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UNPUBLISHED

UNITED STATES COURT OF APPEALS


FOR THE FOURTH CIRCUIT

No. 10-5271

UNITED STATES OF AMERICA,


Plaintiff Appellee,
v.
JEROME RICO EVANS, a/k/a Wank,
Defendant Appellant.

Appeal from the United States District Court for the Eastern
District of North Carolina, at Wilmington. James C. Fox, Senior
District Judge. (7:10-cr-00013-F-1)

Submitted:

August 8, 2011

Before SHEDD and


Circuit Judge.

AGEE,

Decided:

Circuit

Judges,

and

September 7, 2011

HAMILTON,

Senior

Dismissed in part; affirmed in part by unpublished per curiam


opinion.

Thomas P. McNamara, Federal Public Defender, Stephen C. Gordon,


Assistant Federal Public Defender, for Appellant.
Jennifer P.
May-Parker, Assistant United States Attorney, Raleigh, North
Carolina, for Appellee.

Unpublished opinions are not binding precedent in this circuit.

PER CURIAM:
Jerome

Rico

Evans

pled

guilty

pursuant

to

plea

agreement to possession with intent to distribute heroin and


cocaine, in violation of 21 U.S.C. 841(a)(1) (2006), and was
sentenced to 170 months in prison.

Counsel has filed an appeal

pursuant to Anders v. California, 386 U.S. 738 (1967).


Anders

brief,

counsel

states

that

there

are

no

In the

meritorious

grounds for appeal, but nonetheless asserts that the district


court

imposed

an

unreasonable

sentence

because

it

failed

to

provide an individualized assessment of Evans situation before


imposing sentence.

Evans filed a pro se supplemental brief,

asserting that the: (i) Fair Sentencing Act, Pub. L. No. 111220, 124 Stat. 2372 (FSA) should retroactively apply to his
sentence; (ii) appellate waiver in his plea agreement does not
bar an FSA-based challenge to his sentence, and (iii) district
court erred when it classified him as a career offender.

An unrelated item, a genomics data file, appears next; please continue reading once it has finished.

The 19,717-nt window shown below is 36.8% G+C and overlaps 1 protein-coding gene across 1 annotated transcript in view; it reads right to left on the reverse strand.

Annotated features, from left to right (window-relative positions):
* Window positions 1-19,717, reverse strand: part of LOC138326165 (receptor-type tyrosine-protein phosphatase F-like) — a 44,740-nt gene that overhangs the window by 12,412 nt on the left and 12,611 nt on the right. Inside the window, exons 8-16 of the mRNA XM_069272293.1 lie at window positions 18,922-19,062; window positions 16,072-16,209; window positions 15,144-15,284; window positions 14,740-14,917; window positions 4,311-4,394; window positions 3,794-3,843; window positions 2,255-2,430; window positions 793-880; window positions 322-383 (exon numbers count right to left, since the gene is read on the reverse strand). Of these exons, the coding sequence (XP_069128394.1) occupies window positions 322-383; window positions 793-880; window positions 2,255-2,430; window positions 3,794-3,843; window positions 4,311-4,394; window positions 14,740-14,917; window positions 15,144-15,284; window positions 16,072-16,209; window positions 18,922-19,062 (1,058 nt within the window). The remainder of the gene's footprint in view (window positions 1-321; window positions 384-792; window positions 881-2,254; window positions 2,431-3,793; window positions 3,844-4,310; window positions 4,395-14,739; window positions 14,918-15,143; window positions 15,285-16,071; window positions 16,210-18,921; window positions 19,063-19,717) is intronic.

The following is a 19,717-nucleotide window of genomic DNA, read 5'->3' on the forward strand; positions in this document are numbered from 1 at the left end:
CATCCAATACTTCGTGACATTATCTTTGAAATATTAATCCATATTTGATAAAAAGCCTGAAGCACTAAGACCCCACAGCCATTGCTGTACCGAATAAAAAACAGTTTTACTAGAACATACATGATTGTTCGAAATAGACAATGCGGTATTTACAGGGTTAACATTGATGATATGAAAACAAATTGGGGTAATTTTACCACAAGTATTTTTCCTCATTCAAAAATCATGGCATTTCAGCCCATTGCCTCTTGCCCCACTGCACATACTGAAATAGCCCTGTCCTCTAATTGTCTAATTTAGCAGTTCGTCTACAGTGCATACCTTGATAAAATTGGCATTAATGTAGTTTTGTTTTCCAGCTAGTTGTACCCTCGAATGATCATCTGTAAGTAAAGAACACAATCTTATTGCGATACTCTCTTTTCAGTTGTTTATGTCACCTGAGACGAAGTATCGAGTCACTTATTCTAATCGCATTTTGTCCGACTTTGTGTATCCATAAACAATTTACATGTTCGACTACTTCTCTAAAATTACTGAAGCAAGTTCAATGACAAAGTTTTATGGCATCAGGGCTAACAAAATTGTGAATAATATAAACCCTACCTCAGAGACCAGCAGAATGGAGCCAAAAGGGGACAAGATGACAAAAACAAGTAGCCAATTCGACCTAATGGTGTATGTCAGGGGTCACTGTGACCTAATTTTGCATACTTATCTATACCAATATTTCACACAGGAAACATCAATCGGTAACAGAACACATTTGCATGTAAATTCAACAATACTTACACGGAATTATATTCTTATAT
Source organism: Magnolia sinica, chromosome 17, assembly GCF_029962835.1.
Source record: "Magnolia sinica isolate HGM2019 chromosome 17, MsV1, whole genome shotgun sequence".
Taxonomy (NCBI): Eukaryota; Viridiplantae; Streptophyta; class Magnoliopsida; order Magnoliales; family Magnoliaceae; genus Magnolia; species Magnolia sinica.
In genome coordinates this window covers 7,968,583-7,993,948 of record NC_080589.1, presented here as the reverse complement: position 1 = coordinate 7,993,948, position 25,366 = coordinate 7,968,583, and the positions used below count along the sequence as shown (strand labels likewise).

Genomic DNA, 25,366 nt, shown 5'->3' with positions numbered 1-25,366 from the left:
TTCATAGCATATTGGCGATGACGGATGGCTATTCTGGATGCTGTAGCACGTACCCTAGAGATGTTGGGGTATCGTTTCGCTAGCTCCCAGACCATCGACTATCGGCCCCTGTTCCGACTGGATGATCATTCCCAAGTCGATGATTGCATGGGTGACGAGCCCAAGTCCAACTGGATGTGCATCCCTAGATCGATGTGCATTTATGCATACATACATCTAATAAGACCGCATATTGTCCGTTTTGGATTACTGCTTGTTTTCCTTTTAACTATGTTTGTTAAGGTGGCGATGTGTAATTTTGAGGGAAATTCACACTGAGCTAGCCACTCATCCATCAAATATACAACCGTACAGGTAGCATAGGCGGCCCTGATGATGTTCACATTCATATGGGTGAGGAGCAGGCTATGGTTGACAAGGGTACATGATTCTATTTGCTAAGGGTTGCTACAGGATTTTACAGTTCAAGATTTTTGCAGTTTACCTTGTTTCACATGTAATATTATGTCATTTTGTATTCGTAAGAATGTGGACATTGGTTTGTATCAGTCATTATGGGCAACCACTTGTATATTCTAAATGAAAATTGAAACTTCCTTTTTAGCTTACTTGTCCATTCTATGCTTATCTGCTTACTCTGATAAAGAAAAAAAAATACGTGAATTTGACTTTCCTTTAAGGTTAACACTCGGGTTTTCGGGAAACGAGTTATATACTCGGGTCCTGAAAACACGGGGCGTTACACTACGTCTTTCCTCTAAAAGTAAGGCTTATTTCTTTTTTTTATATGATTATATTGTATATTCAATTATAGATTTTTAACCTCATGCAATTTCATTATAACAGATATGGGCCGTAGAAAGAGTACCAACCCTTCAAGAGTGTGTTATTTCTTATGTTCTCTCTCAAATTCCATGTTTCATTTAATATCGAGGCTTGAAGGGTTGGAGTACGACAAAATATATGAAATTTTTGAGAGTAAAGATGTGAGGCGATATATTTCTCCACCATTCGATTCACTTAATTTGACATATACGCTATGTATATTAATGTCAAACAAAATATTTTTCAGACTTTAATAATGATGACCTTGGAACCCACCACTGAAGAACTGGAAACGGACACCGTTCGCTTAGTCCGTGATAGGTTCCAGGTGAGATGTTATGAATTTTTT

The

Government moves to dismiss the appeal, asserting that Evans


waived his right to appeal his sentence in his plea agreement.
A
waiver

is

defendant
knowing

may

and

waive

the

right

intelligent.

See

to

United

Poindexter, 492 F.3d 263, 270 (4th Cir. 2007).


review

of

voluntarily

the
and

record

supports

knowingly

waived

the
his

appeal

that

States

v.

Our independent

conclusion
right

if

to

that
appeal

Evans
his

sentence.

Thus,

we

conclude

that

the

waiver

is

valid

and

not

waive

all

enforceable.
However,
appellate claims.

even

valid

waiver

does

Specifically, a valid appeal waiver does not

preclude a challenge to a sentence on the ground that it exceeds


the

statutory

maximum

or

is

based

on

constitutionally

impermissible factor such as race, arises from the denial of a


motion to withdraw a guilty plea based on ineffective assistance
of counsel, or relates to claims concerning a violation of the
Sixth Amendment right to counsel in proceedings following the
guilty plea.

See United States v. Johnson, 410 F.3d 137, 151

(4th Cir. 2005); United States v. Craig, 985 F.2d 175, 178 (4th
Cir.

1993).

Moreover,

the

appellate

waiver

in

Evans

plea

agreement did not waive any claims Evans may have pertaining to
his

conviction

or

to

his

sentence

on

the

grounds

of

prosecutorial misconduct or ineffective assistance of counsel.


Evans

raises

no

appellate waiver.

claims

that

fall

outside

the

scope

of

his

Thus, we grant the Governments motion to

dismiss in part and dismiss the claims raised by Evans in his


Anders and pro se supplemental briefs.
Although we are charged under Anders with reviewing
the record for unwaived error, we have reviewed the record in
this case and have found no unwaived and meritorious issues for
appeal.

We therefore dismiss the appeal in part and affirm in


3

part.
writing,

This
of

court
his

requires

right

to

that

petition

counsel

United States for further review.

the

inform

Supreme

Evans,

Court

of

in
the

If Evans requests that a

petition be filed, but counsel believes that such a petition


would be frivolous, then counsel may move this court for leave
to withdraw from representation.

Counsels motion must state

that a copy thereof was served on Evans.

We dispense with oral

argument because the facts and legal contentions are adequately


presented in the materials before the court and argument would
not aid in the decisional process.
DISMISSED IN PART;
AFFIRMED IN PART